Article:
In an election year filled with anti-Muslim vitriol, some mosques are urging their worshipers to vote in an attempt to make their voices heard. To do so, they’re borrowing a strategy used by African-American churches and organizing “souls to the polls” campaigns.
Many mosques have traditionally shunned politics. As recently as the late 1990s, Muslim scholars were divided on the ethics of voting. For years, it was common for many Muslim-Americans to not exercise their voting rights. But this year, three of Nashville’s biggest mosques are busing worshipers to the polls. The organizers say this is more about demonstrating the importance of voting than providing transportation.
On a recent Friday afternoon at the Islamic Center of Nashville, Tenn., just after the end of prayers, a crowd gathered around a table where sample ballots sit next to a book of Islamic scripture.
Tamanna Qureshi was there, telling them about a website where they can find out more about their district, as well as find candidates’ answers to surveys.
Qureshi, 41, grew up in Nashville, the daughter of Bangladeshi immigrants, and has attended the mosque since she was a child. Now, she’s a volunteer with the League of Women Voters.
Voter outreach groups have been working mosques for years, trying to overcome a bias against voting among many Muslims and immigrants. A common excuse is one that Qureshi heard from her own parents.
“There was this feeling of, are we meddling in something that’s not our business?” Qureshi said. “Of course, my response is, ‘It’s absolutely your business. You’re living here. You’re paying taxes. You’re a citizen. And this is what you need to do to participate fully in the community.’ “
Outside the mosque, a long white school bus stood idling, waiting to take mosque-goers to an early voting place ahead of this week’s statewide primaries.
Sahar Fakhruddin, a 20-year-old college student, was on one of the buses going to the polls. She said, with a laugh, that she got on the bus mainly because her aunt, a mosque elder, asked her to.
“But then also because … I think it’s important to show that we’re coming in as a group,” said Fakhruddin, who has voted before.
She was there with her 18-year-old cousin, Maryam Fakhruddin, a first-time voter who said she was excited to participate.
“I think it’s really important, just as a female American-Muslim citizen to be part of this election,” she said.
The Council on American-Islamic Relations says three-quarters of registered Muslims plan to vote in 2016, based on a survey the group conducted earlier this year. (By comparison, less than 60 percent of eligible U.S. citizens voted in the 2012 elections.)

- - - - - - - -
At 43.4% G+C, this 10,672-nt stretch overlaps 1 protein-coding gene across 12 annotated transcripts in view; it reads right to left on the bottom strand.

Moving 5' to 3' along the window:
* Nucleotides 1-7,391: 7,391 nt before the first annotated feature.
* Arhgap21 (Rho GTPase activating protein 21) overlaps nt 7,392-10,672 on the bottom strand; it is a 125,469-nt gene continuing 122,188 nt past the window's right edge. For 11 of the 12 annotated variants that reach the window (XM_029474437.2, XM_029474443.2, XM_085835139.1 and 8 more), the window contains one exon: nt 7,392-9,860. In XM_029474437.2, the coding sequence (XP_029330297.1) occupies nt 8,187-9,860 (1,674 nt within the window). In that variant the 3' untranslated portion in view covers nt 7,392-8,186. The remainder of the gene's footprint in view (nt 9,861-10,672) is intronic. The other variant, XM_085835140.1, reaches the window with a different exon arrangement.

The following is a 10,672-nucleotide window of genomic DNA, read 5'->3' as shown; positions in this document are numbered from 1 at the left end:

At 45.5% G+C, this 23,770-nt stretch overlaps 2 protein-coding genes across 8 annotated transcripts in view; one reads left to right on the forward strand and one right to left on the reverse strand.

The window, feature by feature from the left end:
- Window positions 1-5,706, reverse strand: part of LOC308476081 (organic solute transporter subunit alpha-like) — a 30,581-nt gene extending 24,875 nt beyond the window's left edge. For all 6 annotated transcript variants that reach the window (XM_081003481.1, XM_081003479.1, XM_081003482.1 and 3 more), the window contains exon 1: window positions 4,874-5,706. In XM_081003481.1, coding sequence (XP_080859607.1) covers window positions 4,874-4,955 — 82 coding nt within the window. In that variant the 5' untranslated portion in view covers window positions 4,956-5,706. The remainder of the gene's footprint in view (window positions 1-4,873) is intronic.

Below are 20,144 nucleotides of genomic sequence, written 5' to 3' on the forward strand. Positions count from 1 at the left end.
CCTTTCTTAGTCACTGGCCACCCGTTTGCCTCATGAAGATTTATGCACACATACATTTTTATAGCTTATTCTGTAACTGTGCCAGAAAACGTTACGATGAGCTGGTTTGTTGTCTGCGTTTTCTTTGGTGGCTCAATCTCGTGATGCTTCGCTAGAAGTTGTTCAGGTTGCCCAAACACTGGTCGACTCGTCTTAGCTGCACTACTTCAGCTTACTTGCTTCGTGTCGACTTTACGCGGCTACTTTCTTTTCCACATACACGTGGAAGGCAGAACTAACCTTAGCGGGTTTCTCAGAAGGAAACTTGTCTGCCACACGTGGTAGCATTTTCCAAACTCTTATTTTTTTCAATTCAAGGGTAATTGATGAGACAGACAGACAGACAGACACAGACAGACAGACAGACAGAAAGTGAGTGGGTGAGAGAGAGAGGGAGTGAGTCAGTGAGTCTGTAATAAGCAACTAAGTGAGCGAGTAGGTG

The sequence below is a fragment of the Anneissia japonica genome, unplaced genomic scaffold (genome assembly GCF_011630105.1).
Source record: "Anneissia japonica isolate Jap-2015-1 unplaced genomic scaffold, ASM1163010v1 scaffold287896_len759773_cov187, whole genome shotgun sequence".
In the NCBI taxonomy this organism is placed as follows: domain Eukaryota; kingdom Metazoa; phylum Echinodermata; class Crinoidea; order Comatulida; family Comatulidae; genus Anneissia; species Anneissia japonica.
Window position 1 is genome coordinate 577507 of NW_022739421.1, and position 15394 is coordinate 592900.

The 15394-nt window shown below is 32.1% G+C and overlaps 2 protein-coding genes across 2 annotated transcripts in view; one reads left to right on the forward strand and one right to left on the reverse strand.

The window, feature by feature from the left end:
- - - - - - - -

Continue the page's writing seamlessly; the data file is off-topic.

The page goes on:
Organizers of this bus ride say that hasn’t always been the case. They say even some Muslims born in the United States believe voting is a secular practice that’s best avoided. Others say they’re simply too busy to take the time.
Sahar Fakhruddin has heard those excuses from her grandparents, who emigrated from South Asia and tended to avoid politics.
“I feel like with this presidential election, people are finally able to see why it’s more important — more so than other years,” she said.
This election year in particular, many Muslims say they feel like they’ve become pawns in a political game. Candidates score points by blaming them for violence perpetrated by other people, both on the national level and locally.
In Tennessee, Muslims have faced state legislation aimed at their community on a regular basis. Those include bills banning Sharia law and attacking perceived pro-Muslim bias in school textbooks.
The bus ride is nonpartisan and at least one voter, Alana Raybon, planned to vote in the Republican primary.
“It’s my duty to stand up against injustice and wrong and [speak] out against the horrible actions of ISIS,” Raybon said. “Not allowing politicians who are trying to marginalize us be in office is really, really important.”
At the polls, things go smoothly. Raybon brings along her three young children as she goes to the voting booth.
Afterward, they pose outside the polls for a group picture. Then it’s back on the bus for the return trip. Organizers plan to bring the bus out again for the general election this fall.
A big bus, they say, is a good way to show Muslims they have no excuse for not voting.